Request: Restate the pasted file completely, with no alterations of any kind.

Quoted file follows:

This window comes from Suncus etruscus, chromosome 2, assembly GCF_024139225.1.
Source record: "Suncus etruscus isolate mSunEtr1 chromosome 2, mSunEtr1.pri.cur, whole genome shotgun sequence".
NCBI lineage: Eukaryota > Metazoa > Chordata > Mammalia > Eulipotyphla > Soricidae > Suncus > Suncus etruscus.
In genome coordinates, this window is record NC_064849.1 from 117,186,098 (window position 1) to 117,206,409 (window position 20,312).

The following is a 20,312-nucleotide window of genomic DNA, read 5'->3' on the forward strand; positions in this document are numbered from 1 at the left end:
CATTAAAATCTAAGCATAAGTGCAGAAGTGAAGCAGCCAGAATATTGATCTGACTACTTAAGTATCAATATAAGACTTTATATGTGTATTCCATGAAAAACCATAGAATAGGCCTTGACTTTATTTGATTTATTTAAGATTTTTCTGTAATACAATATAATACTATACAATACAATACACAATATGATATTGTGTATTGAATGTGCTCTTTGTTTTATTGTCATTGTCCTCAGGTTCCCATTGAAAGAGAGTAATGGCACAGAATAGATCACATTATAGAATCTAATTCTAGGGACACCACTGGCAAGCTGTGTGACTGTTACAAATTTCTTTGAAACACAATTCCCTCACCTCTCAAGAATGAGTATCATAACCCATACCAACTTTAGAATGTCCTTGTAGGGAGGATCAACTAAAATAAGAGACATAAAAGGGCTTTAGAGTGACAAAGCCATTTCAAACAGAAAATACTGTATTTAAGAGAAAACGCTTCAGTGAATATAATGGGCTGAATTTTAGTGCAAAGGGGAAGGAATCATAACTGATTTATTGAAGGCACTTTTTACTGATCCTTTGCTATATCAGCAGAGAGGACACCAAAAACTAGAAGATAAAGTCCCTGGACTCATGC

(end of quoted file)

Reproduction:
This window comes from Suncus etruscus, chromosome 2, assembly GCF_024139225.1.
Source record: "Suncus etruscus isolate mSunEtr1 chromosome 2, mSunEtr1.pri.cur, whole genome shotgun sequence".
NCBI lineage: Eukaryota > Metazoa > Chordata > Mammalia > Eulipotyphla > Soricidae > Suncus > Suncus etruscus.
In genome coordinates, this window is record NC_064849.1 from 117,186,098 (window position 1) to 117,206,409 (window position 20,312).

The following is a 20,312-nucleotide window of genomic DNA, read 5'->3' on the forward strand; positions in this document are numbered from 1 at the left end:
CATTAAAATCTAAGCATAAGTGCAGAAGTGAAGCAGCCAGAATATTGATCTGACTACTTAAGTATCAATATAAGACTTTATATGTGTATTCCATGAAAAACCATAGAATAGGCCTTGACTTTATTTGATTTATTTAAGATTTTTCTGTAATACAATATAATACTATACAATACAATACACAATATGATATTGTGTATTGAATGTGCTCTTTGTTTTATTGTCATTGTCCTCAGGTTCCCATTGAAAGAGAGTAATGGCACAGAATAGATCACATTATAGAATCTAATTCTAGGGACACCACTGGCAAGCTGTGTGACTGTTACAAATTTCTTTGAAACACAATTCCCTCACCTCTCAAGAATGAGTATCATAACCCATACCAACTTTAGAATGTCCTTGTAGGGAGGATCAACTAAAATAAGAGACATAAAAGGGCTTTAGAGTGACAAAGCCATTTCAAACAGAAAATACTGTATTTAAGAGAAAACGCTTCAGTGAATATAATGGGCTGAATTTTAGTGCAAAGGGGAAGGAATCATAACTGATTTATTGAAGGCACTTTTTACTGATCCTTTGCTATATCAGCAGAGAGGACACCAAAAACTAGAAGATAAAGTCCCTGGACTCATGC